The Fed: Yellen says Fed should be ‘wary’ of raising rates ‘too gradually’

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    Senior economics reporter
    Reuters


    Federal Reserve Chairman Janet Yellen arrives for a news conference after the policy meeting last week.

    While recent soft inflation readings justify a gradual pace for interest-rate hikes, there is also a danger of moving too slowly, Federal Reserve Chairwoman Janet Yellen said Tuesday.

    “We should also be wary of moving too gradually,” Yellen said in a speech to the National Association for Business Economics meeting in Cleveland.

    There is a risk that the labor market could become overheated, causing an inflation problem down the road, she said. And persistently easy policy could also have adverse implications for financial stability, the Fed chairwoman said.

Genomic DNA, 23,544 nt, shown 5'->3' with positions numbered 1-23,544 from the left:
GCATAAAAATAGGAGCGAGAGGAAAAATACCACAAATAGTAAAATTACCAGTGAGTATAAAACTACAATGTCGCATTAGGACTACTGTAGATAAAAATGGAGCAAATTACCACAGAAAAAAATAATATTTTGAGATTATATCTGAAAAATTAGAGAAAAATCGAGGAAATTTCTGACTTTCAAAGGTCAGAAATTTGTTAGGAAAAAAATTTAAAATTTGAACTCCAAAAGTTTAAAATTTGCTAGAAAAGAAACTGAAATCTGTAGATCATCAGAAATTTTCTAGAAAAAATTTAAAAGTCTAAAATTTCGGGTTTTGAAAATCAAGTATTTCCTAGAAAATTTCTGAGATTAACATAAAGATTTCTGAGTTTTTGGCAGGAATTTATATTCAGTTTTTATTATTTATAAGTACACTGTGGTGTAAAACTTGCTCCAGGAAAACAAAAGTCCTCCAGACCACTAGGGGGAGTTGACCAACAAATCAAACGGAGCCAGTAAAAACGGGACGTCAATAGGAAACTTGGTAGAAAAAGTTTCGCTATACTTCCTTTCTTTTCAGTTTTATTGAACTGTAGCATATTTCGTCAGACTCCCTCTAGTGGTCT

Her remarks show that she is likely in the majority at the central bank that wants to continue to raise rates one more time this year. Only a small minority of Fed officials want the Fed to hold policy steady until 2018 and markets have priced in slightly better than 50/50 odds for a move in December.

    In lengthy remarks, Yellen said she still thinks this year’s low inflation is “probably temporary” and that inflation will likely rise to reach the central bank’s 2% target “over the next few years.”

    But she admitted the central bank is struggling to understand the soft inflation readings and said the central bank could be misreading the inflation dynamics.

    Read: Fed’s Bostic, in first speech, says he’s skeptical of common excuses for low inflation

    Both headline and core inflation moved higher last year but have slipped again in recent months. Some Fed officials want to see a pickup in inflation before the central bank hikes interest rates again.

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